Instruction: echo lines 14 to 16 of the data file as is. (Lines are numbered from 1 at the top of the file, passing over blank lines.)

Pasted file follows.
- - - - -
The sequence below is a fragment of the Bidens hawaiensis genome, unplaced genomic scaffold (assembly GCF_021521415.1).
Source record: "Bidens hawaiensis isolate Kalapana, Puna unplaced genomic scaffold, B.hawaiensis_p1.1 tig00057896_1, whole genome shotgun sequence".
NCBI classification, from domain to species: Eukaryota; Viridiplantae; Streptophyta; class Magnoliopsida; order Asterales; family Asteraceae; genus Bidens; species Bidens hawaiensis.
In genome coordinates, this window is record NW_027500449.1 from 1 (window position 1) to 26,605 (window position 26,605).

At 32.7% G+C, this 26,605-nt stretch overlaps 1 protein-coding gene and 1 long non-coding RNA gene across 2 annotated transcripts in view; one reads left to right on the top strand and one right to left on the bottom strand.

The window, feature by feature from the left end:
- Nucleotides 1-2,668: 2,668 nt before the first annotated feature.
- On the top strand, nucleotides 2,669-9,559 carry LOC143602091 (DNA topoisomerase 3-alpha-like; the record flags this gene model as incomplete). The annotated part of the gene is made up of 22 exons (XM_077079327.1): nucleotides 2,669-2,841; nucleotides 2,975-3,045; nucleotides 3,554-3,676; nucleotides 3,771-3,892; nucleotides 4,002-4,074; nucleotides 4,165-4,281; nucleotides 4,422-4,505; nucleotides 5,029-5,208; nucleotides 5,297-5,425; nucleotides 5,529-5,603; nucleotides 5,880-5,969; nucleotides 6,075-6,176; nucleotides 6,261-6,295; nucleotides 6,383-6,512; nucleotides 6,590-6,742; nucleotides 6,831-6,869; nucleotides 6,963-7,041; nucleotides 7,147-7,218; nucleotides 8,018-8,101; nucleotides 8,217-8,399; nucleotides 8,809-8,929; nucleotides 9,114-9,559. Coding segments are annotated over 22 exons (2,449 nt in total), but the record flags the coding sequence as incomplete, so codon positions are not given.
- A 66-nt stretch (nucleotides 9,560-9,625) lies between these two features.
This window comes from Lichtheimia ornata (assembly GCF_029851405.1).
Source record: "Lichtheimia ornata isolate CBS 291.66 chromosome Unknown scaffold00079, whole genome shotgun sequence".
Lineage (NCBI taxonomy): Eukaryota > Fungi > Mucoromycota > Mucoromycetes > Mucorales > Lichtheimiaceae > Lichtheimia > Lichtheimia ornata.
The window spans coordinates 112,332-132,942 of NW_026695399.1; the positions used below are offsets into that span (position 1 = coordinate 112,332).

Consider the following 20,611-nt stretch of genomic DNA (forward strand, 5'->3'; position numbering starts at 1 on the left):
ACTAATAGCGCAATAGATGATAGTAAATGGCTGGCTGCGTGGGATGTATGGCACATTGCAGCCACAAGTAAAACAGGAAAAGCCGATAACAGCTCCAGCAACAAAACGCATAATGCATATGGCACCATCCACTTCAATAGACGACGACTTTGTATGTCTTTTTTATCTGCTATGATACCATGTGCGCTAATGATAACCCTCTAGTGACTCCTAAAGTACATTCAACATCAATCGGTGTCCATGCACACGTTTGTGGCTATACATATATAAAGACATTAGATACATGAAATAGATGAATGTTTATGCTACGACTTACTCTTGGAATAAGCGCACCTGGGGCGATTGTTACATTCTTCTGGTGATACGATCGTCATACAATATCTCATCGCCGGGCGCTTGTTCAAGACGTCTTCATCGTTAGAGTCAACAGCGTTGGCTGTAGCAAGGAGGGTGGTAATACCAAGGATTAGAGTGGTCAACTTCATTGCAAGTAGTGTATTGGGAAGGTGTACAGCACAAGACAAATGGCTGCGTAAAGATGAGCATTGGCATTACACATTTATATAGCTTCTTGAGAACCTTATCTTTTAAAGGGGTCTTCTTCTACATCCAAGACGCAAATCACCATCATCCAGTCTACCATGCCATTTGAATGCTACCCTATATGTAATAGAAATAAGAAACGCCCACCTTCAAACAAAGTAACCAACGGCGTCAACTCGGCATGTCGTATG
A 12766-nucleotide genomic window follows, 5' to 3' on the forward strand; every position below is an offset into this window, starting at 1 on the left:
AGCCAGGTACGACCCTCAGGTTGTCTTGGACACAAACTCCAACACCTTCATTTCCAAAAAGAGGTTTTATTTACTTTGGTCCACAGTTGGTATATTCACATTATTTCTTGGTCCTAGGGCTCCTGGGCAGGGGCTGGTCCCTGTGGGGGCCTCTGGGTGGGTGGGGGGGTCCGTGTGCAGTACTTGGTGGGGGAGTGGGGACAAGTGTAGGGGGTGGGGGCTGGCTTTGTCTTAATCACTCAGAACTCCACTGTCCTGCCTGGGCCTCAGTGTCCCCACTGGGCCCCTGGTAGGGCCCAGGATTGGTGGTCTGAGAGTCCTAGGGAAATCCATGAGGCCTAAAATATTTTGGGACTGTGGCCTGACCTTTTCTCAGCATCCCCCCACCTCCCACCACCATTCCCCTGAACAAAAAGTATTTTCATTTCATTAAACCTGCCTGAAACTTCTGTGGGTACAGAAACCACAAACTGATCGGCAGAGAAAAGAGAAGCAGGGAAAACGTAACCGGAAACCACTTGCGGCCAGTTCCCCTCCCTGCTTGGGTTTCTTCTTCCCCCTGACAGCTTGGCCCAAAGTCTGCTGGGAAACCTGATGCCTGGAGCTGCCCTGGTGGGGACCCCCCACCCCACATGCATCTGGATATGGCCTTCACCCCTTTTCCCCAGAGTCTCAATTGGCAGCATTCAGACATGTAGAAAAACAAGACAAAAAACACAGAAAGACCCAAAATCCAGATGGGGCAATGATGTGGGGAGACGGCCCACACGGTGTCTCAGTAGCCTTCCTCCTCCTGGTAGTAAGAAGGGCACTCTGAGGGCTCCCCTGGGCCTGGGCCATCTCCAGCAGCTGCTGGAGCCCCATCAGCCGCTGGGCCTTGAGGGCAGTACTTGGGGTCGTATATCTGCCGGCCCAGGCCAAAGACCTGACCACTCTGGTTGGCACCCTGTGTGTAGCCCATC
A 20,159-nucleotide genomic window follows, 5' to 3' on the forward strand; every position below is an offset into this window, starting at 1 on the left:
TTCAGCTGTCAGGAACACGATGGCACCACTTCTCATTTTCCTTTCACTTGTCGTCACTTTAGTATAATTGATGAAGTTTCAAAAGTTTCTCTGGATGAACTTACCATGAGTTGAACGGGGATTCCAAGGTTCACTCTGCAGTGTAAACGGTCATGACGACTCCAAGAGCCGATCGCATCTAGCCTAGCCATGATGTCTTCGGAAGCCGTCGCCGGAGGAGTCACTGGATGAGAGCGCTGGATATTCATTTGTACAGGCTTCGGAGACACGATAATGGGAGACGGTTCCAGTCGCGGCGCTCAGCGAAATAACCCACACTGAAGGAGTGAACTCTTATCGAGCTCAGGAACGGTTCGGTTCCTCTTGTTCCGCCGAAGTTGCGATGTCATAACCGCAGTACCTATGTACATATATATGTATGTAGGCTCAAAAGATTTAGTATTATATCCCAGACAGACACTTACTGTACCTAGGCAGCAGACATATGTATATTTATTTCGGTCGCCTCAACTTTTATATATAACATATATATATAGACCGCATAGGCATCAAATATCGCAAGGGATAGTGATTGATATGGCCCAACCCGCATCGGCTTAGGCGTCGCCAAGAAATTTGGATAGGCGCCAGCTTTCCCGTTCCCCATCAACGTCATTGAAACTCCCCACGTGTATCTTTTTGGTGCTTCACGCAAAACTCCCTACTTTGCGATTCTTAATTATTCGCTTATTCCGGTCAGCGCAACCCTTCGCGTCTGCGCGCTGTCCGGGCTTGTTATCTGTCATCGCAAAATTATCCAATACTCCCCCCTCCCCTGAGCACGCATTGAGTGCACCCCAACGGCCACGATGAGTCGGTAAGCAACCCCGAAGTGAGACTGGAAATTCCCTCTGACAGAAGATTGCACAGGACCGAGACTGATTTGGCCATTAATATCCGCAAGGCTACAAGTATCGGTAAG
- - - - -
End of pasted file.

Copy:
Consider the following 20,611-nt stretch of genomic DNA (forward strand, 5'->3'; position numbering starts at 1 on the left):
ACTAATAGCGCAATAGATGATAGTAAATGGCTGGCTGCGTGGGATGTATGGCACATTGCAGCCACAAGTAAAACAGGAAAAGCCGATAACAGCTCCAGCAACAAAACGCATAATGCATATGGCACCATCCACTTCAATAGACGACGACTTTGTATGTCTTTTTTATCTGCTATGATACCATGTGCGCTAATGATAACCCTCTAGTGACTCCTAAAGTACATTCAACATCAATCGGTGTCCATGCACACGTTTGTGGCTATACATATATAAAGACATTAGATACATGAAATAGATGAATGTTTATGCTACGACTTACTCTTGGAATAAGCGCACCTGGGGCGATTGTTACATTCTTCTGGTGATACGATCGTCATACAATATCTCATCGCCGGGCGCTTGTTCAAGACGTCTTCATCGTTAGAGTCAACAGCGTTGGCTGTAGCAAGGAGGGTGGTAATACCAAGGATTAGAGTGGTCAACTTCATTGCAAGTAGTGTATTGGGAAGGTGTACAGCACAAGACAAATGGCTGCGTAAAGATGAGCATTGGCATTACACATTTATATAGCTTCTTGAGAACCTTATCTTTTAAAGGGGTCTTCTTCTACATCCAAGACGCAAATCACCATCATCCAGTCTACCATGCCATTTGAATGCTACCCTATATGTAATAGAAATAAGAAACGCCCACCTTCAAACAAAGTAACCAACGGCGTCAACTCGGCATGTCGTATG
A 12766-nucleotide genomic window follows, 5' to 3' on the forward strand; every position below is an offset into this window, starting at 1 on the left: